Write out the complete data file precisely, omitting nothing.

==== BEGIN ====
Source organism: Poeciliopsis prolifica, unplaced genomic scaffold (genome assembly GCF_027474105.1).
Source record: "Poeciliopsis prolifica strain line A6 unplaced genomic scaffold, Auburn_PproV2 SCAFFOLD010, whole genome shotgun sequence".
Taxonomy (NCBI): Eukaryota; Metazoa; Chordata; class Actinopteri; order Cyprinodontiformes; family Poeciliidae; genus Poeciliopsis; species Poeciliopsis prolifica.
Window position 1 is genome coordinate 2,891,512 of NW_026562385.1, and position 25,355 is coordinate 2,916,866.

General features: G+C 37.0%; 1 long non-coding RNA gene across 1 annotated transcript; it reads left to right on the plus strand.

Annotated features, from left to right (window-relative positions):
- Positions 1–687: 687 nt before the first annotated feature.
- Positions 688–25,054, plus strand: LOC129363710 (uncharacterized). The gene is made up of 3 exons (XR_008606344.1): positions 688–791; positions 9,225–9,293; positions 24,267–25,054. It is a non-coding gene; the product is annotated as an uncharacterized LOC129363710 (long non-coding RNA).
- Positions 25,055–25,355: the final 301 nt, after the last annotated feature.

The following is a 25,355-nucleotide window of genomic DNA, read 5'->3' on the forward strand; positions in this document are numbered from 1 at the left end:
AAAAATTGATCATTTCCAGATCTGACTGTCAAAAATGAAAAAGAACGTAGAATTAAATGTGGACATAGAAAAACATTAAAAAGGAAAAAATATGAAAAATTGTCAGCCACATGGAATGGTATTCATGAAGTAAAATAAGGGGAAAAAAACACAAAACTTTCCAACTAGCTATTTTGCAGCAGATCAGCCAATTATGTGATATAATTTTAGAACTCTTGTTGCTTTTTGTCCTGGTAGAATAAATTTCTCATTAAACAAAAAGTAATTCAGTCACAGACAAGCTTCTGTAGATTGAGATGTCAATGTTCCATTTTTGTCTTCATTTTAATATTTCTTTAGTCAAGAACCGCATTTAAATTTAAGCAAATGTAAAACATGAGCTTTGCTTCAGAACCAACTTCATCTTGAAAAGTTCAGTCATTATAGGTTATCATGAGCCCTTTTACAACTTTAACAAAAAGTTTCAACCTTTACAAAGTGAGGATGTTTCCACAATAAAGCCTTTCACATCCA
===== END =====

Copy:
Source organism: Poeciliopsis prolifica, unplaced genomic scaffold (genome assembly GCF_027474105.1).
Source record: "Poeciliopsis prolifica strain line A6 unplaced genomic scaffold, Auburn_PproV2 SCAFFOLD010, whole genome shotgun sequence".
Taxonomy (NCBI): Eukaryota; Metazoa; Chordata; class Actinopteri; order Cyprinodontiformes; family Poeciliidae; genus Poeciliopsis; species Poeciliopsis prolifica.
Window position 1 is genome coordinate 2,891,512 of NW_026562385.1, and position 25,355 is coordinate 2,916,866.

General features: G+C 37.0%; 1 long non-coding RNA gene across 1 annotated transcript; it reads left to right on the plus strand.

Annotated features, from left to right (window-relative positions):
- Positions 1–687: 687 nt before the first annotated feature.
- Positions 688–25,054, plus strand: LOC129363710 (uncharacterized). The gene is made up of 3 exons (XR_008606344.1): positions 688–791; positions 9,225–9,293; positions 24,267–25,054. It is a non-coding gene; the product is annotated as an uncharacterized LOC129363710 (long non-coding RNA).
- Positions 25,055–25,355: the final 301 nt, after the last annotated feature.

The following is a 25,355-nucleotide window of genomic DNA, read 5'->3' on the forward strand; positions in this document are numbered from 1 at the left end:
AAAAATTGATCATTTCCAGATCTGACTGTCAAAAATGAAAAAGAACGTAGAATTAAATGTGGACATAGAAAAACATTAAAAAGGAAAAAATATGAAAAATTGTCAGCCACATGGAATGGTATTCATGAAGTAAAATAAGGGGAAAAAAACACAAAACTTTCCAACTAGCTATTTTGCAGCAGATCAGCCAATTATGTGATATAATTTTAGAACTCTTGTTGCTTTTTGTCCTGGTAGAATAAATTTCTCATTAAACAAAAAGTAATTCAGTCACAGACAAGCTTCTGTAGATTGAGATGTCAATGTTCCATTTTTGTCTTCATTTTAATATTTCTTTAGTCAAGAACCGCATTTAAATTTAAGCAAATGTAAAACATGAGCTTTGCTTCAGAACCAACTTCATCTTGAAAAGTTCAGTCATTATAGGTTATCATGAGCCCTTTTACAACTTTAACAAAAAGTTTCAACCTTTACAAAGTGAGGATGTTTCCACAATAAAGCCTTTCACATCCA